Child Baker Acts double in Florida amid lack of long-term resources

9 Investigates: more Florida children are being forced into mental health evaluations than ever before

More Florida children are being forced into mental health evaluations than ever before.

The latest numbers are due out next month, but 9 Investigates scoured 15 years of data and found child Baker Acts have more than doubled in that time.

Investigative reporter Karla Ray spoke to a mother whose daughter has been in and out of such facilities about the struggle to find long-term treatment.

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Inside a local elementary school, a Seminole County mother admits her 11-year-old has attacked teachers, and threatened to take her own life.

“I’m scared of what she's going to do when we're sleeping,” the mother said. “Is that the time she's going to follow through with her threats?”

We’re not identifying the family, but they’re well known to law enforcement.  Their oldest child has been taken for involuntary mental evaluations under the state’s Baker Act more than 20 times.  Her first was at just 9 years old.

“The first year that she was in the Baker Act facility, she would get out, start punching us, threaten to kill herself and go back the same day she was released,” the mom said.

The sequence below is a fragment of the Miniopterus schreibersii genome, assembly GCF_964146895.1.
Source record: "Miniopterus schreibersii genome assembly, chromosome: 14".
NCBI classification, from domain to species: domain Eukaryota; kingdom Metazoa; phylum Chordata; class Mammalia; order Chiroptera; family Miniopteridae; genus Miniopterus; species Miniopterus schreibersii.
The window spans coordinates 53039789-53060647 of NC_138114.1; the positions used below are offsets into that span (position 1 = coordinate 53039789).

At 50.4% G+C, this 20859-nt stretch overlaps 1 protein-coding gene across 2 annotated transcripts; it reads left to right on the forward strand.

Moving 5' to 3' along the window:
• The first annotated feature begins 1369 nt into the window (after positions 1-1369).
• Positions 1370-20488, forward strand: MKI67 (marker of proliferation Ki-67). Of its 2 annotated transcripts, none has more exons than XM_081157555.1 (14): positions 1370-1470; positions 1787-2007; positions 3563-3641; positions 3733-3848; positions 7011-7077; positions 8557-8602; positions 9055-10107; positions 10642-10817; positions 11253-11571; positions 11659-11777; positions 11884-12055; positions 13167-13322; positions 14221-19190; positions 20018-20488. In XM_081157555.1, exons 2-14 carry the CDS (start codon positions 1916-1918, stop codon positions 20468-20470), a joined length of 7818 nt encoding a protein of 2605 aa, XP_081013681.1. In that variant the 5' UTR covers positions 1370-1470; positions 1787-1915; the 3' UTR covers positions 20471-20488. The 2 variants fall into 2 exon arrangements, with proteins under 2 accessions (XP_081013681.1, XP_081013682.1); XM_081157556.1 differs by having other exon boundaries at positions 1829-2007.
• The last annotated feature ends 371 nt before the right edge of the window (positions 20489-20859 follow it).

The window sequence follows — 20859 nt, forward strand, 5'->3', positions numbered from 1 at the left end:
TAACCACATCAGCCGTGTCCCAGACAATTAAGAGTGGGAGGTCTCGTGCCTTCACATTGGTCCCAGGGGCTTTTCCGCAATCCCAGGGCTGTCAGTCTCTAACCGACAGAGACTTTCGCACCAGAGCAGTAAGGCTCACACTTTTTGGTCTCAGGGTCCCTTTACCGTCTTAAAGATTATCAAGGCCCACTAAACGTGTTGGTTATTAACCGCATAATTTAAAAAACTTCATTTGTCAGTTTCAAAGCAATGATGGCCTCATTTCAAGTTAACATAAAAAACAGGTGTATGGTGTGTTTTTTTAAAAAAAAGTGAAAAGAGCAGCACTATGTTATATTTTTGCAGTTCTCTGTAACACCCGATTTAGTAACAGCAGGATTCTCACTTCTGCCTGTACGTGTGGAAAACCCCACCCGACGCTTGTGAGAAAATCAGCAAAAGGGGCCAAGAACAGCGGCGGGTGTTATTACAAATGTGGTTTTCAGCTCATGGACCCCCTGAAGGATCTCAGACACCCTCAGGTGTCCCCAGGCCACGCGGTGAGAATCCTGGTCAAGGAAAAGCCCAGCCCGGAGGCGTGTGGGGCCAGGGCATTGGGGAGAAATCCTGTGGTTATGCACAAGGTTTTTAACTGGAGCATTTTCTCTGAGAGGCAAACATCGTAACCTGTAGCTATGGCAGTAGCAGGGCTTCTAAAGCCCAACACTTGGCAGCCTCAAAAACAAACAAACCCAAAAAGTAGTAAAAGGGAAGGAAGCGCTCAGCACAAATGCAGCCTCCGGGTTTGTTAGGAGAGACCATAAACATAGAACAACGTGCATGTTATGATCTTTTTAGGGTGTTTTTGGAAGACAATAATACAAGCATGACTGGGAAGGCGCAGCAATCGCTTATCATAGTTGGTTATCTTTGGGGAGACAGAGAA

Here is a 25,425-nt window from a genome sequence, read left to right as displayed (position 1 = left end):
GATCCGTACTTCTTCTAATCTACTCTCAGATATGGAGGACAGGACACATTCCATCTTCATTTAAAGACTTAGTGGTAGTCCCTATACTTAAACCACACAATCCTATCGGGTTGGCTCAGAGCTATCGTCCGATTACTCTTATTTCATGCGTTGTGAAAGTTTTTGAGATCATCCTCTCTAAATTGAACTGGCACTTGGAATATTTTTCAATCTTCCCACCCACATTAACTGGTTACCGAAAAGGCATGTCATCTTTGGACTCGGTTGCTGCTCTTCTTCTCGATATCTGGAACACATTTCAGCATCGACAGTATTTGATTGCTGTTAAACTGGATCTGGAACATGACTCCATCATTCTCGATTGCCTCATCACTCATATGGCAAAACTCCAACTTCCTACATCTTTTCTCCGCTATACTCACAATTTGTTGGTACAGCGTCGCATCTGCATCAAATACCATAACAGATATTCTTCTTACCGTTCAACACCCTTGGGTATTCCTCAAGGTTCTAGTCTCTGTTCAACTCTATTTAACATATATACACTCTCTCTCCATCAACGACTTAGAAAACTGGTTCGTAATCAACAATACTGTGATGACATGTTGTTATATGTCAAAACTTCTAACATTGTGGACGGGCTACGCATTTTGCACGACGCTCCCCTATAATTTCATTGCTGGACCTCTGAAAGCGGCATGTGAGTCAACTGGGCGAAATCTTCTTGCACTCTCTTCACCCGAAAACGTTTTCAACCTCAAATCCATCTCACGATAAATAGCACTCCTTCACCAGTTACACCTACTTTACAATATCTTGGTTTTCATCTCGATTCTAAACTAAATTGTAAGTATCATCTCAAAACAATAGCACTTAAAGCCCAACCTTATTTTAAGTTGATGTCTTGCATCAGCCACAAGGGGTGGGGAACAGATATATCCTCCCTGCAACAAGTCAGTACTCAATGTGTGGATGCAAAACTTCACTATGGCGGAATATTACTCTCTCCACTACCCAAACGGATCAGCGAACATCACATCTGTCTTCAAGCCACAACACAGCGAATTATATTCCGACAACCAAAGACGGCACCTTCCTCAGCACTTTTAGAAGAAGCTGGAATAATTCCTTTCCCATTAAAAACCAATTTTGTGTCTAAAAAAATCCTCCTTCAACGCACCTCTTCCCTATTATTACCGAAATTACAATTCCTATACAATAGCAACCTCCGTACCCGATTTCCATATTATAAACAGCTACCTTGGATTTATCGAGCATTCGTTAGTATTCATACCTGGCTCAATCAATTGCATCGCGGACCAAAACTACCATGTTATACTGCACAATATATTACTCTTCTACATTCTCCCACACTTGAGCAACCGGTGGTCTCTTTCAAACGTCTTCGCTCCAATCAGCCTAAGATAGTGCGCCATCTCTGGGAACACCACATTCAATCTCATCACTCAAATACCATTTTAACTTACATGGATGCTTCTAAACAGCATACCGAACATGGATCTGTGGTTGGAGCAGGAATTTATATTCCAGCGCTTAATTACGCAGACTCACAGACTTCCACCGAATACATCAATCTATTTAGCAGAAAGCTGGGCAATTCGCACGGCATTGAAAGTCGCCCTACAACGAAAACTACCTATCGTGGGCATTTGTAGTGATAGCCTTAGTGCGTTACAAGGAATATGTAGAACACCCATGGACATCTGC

9 Investigates found the girl is part of a startling increase in children being admitted under the Baker Act in Florida.

According to data compiled by the University of South Florida’s Baker Act Reporting Center, the number more than doubled over the course of 15 years, with children now accounting for 1 in every 6 involuntary commitments in the state.

“What we've been doing is reactive,” attorney Kendra Parris said.

Parris specializes in helping families through Baker Acts. She pointed to a lack of long-term residential mental health treatment for children in Florida as one reason for the high numbers.

“A child is bouncing in and out of a Baker Act facility, and there's nowhere to send them on a long-term basis, so a lot of these parents are forced to go out of state,” Parris said.

That’s something a state task force echoed in 2017, noting "challenges in accessing services, including denials and limitations by third party payers" in a final report.  The task force also noted Florida, which consistently ranks among the lowest for funding mental health services nationwide, is "not adequately investing in its children, youth and families."

“I was actually being told, ‘There's no programs available to her, she needs to go to jail,’” the mother we spoke with said.

That mother says she’s now on two waiting lists for a case manager to try to get her daughter into a residential treatment program. The beds are hard to come by  and harder to pay for without the help of insurance or Medicaid.

“You're dealing with somebody who really needs to be there, so we need to have options,” the mom said.

As startling as the increase is, experts say the actual numbers are even higher, because data is only collected on involuntary Baker Acts. Children and families who go to these facilities voluntarily aren’t counted in the total data.